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Title: Characterization of Thermal Desorption from Hydrogen-Carbon Co-Deposition Layers for Fusion Applications via Crystal Microbalance Measurements with Gallium Orthophosphate Crystals
Authors: Creely, Alexander
Advisors: Jaworski, Michael
Contributors: Szymon, Suckewer
Department: Mechanical and Aerospace Engineering
Class Year: 2014
Abstract: The selection of materials for plasma facing components will be a vital design decision in the construction of next-generation plasma fusion experiments. Currently, carbon is one candidate for various components of some devices. Carbon sputtering and co-deposition with hydrogen isotopes has been observed in various tokamaks during experimental runs. This will be problematic in devices running deuterium-tritium plasmas, as tritium retention is undesirable and must be controlled. This investigation intends to test the ability to remove hydrogen isotopes from co-deposition layers of carbon via thermal desorption and to characterize such desorption. Mass measurements will be made with a modified quartz crystal microbalance (QCM) setup using GaP O4 crystals and external heaters. An RGA will be used to characterize desorbed substances. The setup of the experimental apparatus will be described, along with the experimental procedure. Results confirm qualitatively that it may be possible to degas hydrogenic fuel from carbon deposition layers in future fusion devices and that such a technique is promising for future research.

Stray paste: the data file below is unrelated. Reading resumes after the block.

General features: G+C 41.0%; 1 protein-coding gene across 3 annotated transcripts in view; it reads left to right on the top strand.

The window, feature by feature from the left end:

Extent: 101 pages
Type of Material: Princeton University Senior Theses
Language: en_US
Appears in Collections:Mechanical and Aerospace Engineering, 1924-2020

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